4 secrets to taking criticism confidently
What's your childhood experience of taking criticism?
Think back - do any of these sound like situations you were criticised in?
- Shouted at for breaking something or making a mess.
- Laughed at for not 'being cool' or not achieving at school.
- Labelled on your school report as lazy or disruptive.
- Undermined for your ideas and dreams.
These first experiences of negative feedback can really affect how we take criticism in the future.
I remember my older brother (by five years) being really told off several times by my Dad. That memory was enough to make me desperately want to avoid being shouted at by him and to not take criticism well all my life.
We often interpret criticism as being a rejection of us as a person rather than a criticism of a particular behaviour or action.
Or we may think we're being personally labelled rather than being given feedback on our behaviour.
For example: being criticised for not delivering on time comes over as 'you are not good enough and you are disorganised', rather than what you did was not good enough and disorganised.
How do you react to criticism?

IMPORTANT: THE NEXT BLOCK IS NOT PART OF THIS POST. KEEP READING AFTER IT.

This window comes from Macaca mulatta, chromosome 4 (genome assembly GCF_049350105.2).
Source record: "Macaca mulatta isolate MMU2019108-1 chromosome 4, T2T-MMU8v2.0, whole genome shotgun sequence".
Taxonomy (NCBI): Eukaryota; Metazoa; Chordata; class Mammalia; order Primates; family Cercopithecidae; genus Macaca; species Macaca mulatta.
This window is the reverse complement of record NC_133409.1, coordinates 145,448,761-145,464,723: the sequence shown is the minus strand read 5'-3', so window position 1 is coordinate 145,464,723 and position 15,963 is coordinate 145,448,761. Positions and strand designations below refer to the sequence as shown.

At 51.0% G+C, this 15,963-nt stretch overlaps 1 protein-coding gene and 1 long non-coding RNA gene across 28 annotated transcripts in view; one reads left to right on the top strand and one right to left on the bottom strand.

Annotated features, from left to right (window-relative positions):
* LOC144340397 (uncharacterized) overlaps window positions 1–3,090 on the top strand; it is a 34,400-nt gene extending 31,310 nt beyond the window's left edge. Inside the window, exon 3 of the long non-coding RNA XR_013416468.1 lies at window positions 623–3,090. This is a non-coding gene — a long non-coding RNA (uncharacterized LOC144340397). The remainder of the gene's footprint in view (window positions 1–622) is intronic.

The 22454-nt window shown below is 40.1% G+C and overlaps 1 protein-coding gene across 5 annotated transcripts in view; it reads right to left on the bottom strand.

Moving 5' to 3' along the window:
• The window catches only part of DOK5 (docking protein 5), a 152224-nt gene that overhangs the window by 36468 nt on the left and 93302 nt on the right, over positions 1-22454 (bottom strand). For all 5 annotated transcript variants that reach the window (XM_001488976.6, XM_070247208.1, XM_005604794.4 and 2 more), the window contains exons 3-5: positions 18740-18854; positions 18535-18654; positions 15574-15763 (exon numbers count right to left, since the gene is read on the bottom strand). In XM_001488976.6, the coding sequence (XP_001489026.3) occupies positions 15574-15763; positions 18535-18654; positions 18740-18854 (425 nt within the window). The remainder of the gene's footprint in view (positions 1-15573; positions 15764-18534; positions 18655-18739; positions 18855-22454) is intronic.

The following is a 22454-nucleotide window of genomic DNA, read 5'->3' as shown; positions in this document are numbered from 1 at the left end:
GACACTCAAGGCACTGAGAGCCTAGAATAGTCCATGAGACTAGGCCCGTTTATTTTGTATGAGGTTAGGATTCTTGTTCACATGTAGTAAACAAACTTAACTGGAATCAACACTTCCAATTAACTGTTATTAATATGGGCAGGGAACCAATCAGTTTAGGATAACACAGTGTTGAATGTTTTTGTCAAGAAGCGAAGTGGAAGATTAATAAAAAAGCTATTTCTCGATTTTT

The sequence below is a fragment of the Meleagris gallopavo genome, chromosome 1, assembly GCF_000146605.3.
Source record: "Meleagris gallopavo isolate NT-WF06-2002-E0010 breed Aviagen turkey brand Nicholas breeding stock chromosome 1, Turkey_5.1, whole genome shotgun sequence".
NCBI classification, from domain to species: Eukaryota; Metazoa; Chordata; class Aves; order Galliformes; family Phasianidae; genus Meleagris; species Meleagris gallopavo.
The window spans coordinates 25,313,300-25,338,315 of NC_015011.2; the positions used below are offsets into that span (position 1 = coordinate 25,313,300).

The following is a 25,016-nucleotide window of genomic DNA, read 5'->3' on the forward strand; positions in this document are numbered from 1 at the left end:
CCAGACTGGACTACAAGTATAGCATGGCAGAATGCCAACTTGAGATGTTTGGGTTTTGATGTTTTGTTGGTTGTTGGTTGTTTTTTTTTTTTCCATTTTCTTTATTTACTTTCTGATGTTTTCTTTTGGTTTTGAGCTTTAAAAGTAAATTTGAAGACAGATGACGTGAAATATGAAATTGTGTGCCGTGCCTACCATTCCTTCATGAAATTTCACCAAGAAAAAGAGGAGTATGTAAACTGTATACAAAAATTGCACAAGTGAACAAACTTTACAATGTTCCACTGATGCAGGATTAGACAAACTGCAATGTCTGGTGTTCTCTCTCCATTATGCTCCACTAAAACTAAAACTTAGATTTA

- Get angry and defensively argue back? Do you feel the need to be right or to get your own back?
- Think it's unfair and that you're always being blamed, but rather than arguing back, act as if you've taken it on board? Then later subtly let your anger out in little comments and barbs?
- Agree that you're at fault and apologise profusely, whilst feeling you can't help it if you're not good enough?
You may use some or all of these approaches and the key thing to notice is that in all of them the person doesn't appear to have really listened and clarified what the criticism is really about.
Four secrets to taking criticism confidently
1. Listen carefully to determine whether you believe the criticism is fair and true. Ask clarifying questions if necessary to make your decision.
2. Agree with the criticism. For example: "yes I did make a mess of that piece of work." But try to avoid over apologising or promising to radically change. Instead, think about how you could together negotiate a change. "I agree that I should have spoken up for you in that meeting, how could we ensure I feel comfortable to do it next time?"
3. When the criticism is untrue it becomes more tricky as there're our memories of when we were a child and couldn't speak up, reinforcing our feelings. Plus if you've left criticism unchallenged in other situations then that is there too. Again the first step is to listen and clarify what is being said.
4. If you feel unfairly criticised then it's important to speak up rather than accept the criticism and feel resentful. You can do this with phrases like:
- I really must disagree with you, that wasn't my responsibility, so let's discuss where the problems came from.
- I'm really surprised you think that, can you explain how you got that impression?
Even if the criticism you receive is badly given, unjustified or given with a negative intention, you can still respond in an effective way, which allows you to speak up for yourself and maintain your relationship with the other person.
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